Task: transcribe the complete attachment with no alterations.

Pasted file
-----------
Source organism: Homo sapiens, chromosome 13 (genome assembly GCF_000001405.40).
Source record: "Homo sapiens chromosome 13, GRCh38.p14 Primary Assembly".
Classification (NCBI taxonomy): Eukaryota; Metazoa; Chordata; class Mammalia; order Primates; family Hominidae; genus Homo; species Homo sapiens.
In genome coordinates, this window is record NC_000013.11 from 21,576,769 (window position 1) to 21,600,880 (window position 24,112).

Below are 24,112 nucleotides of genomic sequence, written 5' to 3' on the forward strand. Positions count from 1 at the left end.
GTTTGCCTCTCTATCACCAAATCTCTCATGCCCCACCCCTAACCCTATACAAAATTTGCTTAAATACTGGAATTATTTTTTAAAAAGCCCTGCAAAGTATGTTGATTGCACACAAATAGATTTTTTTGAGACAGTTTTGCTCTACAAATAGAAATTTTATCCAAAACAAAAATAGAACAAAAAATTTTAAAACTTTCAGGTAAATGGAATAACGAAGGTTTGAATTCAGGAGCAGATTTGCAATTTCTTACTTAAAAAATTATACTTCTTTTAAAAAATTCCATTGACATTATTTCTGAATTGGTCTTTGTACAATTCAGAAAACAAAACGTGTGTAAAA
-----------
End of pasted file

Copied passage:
Source organism: Homo sapiens, chromosome 13 (genome assembly GCF_000001405.40).
Source record: "Homo sapiens chromosome 13, GRCh38.p14 Primary Assembly".
Classification (NCBI taxonomy): Eukaryota; Metazoa; Chordata; class Mammalia; order Primates; family Hominidae; genus Homo; species Homo sapiens.
In genome coordinates, this window is record NC_000013.11 from 21,576,769 (window position 1) to 21,600,880 (window position 24,112).

Below are 24,112 nucleotides of genomic sequence, written 5' to 3' on the forward strand. Positions count from 1 at the left end.
GTTTGCCTCTCTATCACCAAATCTCTCATGCCCCACCCCTAACCCTATACAAAATTTGCTTAAATACTGGAATTATTTTTTAAAAAGCCCTGCAAAGTATGTTGATTGCACACAAATAGATTTTTTTGAGACAGTTTTGCTCTACAAATAGAAATTTTATCCAAAACAAAAATAGAACAAAAAATTTTAAAACTTTCAGGTAAATGGAATAACGAAGGTTTGAATTCAGGAGCAGATTTGCAATTTCTTACTTAAAAAATTATACTTCTTTTAAAAAATTCCATTGACATTATTTCTGAATTGGTCTTTGTACAATTCAGAAAACAAAACGTGTGTAAAA